Share

Italy: Club owners investigated over fatal concert stampede

Share

ROME (AP) — Italian prosecutors said Monday they have placed eight people, including one minor, under investigation in connection with a stampede at a packed nightclub that killed six people, five of them teenagers.

Authorities stressed that the investigation was just beginning. Investigators are seeking more information about security measures, ticket sales and the capacity of the Blue Lantern disco in the small town of Corinaldo near the Adriatic coast, as well as the cause of the panic that sent concertgoers running for the exits.

One hypothesis is that thieves used irritant sprays on the crowd to spark panic that would hide their thefts, a stunt that has been used at other concerts and gatherings in Italy.

“It’s a phenomenon that has occurred elsewhere in Italy and I don’t exclude that it could be the case here,” said Giovanna Leboroni, prosecutor for juveniles in the Marche region.

Many concertgoers reported problems breathing, as well as a smell of pepper spray or ammonia, though it’s not certain that a canister of irritant found at the scene was the sole cause of the panic, she told a news conference Monday.

Trending:
Former NYPD Chief Calls Big Brian Laundrie Development 'Very Strange,' Suggests 'Something Is Amiss'

Hundreds of young people waiting for Italian rapper Sfera Ebbasta’s show poured out of the Blue Lantern early Saturday onto a raised ramp to get air. At one point, the railing gave way, sending the concertgoers tumbling on top of one another.

Five teens died, as well as a 39-year-old mother of four who had accompanied her 11-year-old daughter to the show. The child survived.

The seven adults under investigation include the club owners and concert organizers. Leboroni stressed that a 17-year-old was added to the list of suspects purely because he had been identified “generically” by three witnesses, not because investigators had firm evidence against him.

A key focus of the investigation concerns ticket sales. Prosecutor Monica Garulli said concert organizers had requested 1,600 tickets be printed. While not all of them were purchased and even fewer used, the capacity of the main hall of the venue where the concert was due to take place was 459, while Blue Lantern’s overall capacity was 871.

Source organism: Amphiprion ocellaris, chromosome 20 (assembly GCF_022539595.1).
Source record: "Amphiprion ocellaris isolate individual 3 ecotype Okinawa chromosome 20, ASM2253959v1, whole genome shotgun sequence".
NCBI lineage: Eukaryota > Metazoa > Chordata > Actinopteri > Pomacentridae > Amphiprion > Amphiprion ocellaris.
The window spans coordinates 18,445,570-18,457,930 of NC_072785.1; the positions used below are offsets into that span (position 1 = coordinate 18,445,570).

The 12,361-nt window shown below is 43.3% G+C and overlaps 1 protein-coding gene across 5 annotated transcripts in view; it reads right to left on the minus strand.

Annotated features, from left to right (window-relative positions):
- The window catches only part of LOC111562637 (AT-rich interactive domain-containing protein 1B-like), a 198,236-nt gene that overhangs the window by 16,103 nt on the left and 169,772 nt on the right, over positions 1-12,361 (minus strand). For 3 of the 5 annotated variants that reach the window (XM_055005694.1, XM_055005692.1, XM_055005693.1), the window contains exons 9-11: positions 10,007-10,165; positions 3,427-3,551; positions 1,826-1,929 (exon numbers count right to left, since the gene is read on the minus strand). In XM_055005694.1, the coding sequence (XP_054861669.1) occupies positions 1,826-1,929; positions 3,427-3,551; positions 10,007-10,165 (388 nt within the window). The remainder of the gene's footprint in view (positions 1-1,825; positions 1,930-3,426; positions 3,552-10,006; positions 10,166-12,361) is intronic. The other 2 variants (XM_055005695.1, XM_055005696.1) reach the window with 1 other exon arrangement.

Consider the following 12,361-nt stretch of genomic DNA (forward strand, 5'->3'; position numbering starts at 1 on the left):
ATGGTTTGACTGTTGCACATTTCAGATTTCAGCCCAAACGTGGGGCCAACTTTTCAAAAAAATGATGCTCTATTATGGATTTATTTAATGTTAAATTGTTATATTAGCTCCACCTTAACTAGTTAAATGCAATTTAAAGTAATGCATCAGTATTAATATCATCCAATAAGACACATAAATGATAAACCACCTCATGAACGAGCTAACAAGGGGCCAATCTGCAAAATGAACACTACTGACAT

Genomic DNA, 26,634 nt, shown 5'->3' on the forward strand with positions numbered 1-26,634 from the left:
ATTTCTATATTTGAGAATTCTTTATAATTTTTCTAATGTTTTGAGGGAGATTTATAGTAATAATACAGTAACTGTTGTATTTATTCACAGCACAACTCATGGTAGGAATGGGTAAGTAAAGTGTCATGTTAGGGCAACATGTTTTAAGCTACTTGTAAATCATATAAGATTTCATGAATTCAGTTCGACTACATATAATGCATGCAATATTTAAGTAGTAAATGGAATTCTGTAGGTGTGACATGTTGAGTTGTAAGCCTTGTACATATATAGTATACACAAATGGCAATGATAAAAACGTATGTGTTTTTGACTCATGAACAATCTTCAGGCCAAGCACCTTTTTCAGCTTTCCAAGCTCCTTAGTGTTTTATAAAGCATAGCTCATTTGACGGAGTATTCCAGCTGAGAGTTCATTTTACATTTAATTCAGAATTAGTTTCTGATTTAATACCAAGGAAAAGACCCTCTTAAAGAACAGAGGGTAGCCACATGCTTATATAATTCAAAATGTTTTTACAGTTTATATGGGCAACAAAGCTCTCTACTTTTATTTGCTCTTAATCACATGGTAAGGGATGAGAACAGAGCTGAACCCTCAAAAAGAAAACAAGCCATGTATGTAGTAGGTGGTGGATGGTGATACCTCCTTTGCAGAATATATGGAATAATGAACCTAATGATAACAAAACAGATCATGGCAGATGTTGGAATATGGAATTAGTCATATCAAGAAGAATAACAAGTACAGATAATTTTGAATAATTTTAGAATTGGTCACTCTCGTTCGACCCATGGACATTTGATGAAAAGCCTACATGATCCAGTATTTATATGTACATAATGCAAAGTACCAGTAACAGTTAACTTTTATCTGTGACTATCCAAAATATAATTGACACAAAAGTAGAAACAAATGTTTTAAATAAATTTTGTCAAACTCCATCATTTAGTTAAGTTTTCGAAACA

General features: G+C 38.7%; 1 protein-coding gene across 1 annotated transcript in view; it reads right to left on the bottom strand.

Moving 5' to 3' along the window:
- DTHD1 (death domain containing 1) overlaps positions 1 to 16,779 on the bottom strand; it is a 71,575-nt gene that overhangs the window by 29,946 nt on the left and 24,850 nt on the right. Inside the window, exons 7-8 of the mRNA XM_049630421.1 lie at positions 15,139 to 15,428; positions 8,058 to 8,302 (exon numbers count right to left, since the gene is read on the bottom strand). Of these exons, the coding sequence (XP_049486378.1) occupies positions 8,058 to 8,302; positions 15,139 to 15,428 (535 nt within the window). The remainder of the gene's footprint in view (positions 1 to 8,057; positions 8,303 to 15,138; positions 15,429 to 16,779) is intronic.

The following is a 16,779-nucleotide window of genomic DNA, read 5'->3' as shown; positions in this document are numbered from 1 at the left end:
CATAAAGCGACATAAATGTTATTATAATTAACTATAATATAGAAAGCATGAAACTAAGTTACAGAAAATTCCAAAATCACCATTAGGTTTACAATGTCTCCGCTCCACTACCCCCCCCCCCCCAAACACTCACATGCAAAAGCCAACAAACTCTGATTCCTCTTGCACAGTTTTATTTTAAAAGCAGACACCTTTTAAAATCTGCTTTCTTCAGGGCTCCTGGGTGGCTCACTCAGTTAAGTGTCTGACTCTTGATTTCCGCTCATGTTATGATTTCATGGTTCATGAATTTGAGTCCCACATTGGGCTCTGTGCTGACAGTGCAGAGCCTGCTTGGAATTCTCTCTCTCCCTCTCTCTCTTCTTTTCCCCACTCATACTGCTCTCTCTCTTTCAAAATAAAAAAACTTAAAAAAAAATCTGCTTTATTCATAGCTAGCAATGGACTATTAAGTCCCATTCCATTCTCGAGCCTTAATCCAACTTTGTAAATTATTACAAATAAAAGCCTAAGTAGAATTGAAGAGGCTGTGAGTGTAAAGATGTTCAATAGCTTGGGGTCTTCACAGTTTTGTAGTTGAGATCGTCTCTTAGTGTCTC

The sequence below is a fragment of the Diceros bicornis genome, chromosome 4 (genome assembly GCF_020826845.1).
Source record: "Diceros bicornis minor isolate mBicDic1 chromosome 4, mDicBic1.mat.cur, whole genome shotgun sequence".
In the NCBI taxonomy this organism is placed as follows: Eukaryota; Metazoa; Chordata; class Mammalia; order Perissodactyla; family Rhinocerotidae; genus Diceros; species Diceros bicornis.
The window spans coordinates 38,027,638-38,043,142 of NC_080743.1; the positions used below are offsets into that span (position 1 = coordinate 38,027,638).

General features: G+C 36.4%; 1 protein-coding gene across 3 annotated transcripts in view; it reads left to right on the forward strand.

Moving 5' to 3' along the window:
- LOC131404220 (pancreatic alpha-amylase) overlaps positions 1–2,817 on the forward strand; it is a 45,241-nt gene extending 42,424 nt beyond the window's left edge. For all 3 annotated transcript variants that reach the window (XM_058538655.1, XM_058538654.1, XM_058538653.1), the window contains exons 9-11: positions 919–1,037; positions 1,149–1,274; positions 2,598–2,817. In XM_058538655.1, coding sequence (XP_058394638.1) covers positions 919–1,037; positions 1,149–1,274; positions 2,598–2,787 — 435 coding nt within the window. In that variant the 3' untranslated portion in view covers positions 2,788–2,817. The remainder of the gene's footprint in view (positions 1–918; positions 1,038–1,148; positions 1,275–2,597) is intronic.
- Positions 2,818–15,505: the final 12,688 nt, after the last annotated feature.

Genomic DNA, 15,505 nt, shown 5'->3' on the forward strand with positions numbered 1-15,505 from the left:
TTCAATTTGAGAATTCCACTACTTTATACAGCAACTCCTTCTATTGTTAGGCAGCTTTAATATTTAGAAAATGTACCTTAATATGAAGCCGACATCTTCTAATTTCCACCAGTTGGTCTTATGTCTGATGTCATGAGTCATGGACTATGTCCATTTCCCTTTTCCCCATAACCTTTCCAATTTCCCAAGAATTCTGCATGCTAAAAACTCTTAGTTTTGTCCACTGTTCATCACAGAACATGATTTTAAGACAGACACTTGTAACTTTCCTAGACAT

In addition, some concertgoers reported getting into the venue without tickets, but rather with separate reservations for tables at the bar.

Just last month, prosecutors investigating the deadly stampede at a Champions League final viewing party in a Turin piazza identified use of pepper spray by thieves as the source of the panic.

And Italian news agency ANSA reported three separate spray incidents in Italy, including one at a school in Pavia on Monday that sent dozens of students to the hospital.

Interior Minister Matteo Salvini said while pepper spray must remain legal for people to use for self-defense, anyone caught abusing it should be arrested, including juveniles.

The Western Journal has not reviewed this Associated Press story prior to publication. Therefore, it may contain editorial bias or may in some other way not meet our normal editorial standards. It is provided to our readers as a service from The Western Journal.

Truth and Accuracy

Submit a Correction →



loading

We are committed to truth and accuracy in all of our journalism. Read our editorial standards.

Tags:
Share
The Associated Press is an independent, not-for-profit news cooperative headquartered in New York City. Their teams in over 100 countries tell the world’s stories, from breaking news to investigative reporting. They provide content and services to help engage audiences worldwide, working with companies of all types, from broadcasters to brands.
The Associated Press was the first private sector organization in the U.S. to operate on a national scale. Over the past 170 years, they have been first to inform the world of many of history's most important moments, from the assassination of Abraham Lincoln and the bombing of Pearl Harbor to the fall of the Shah of Iran and the death of Pope John Paul.

Today, they operate in 263 locations in more than 100 countries relaying breaking news, covering war and conflict and producing enterprise reports that tell the world's stories.
Location
New York City




loading

Conversation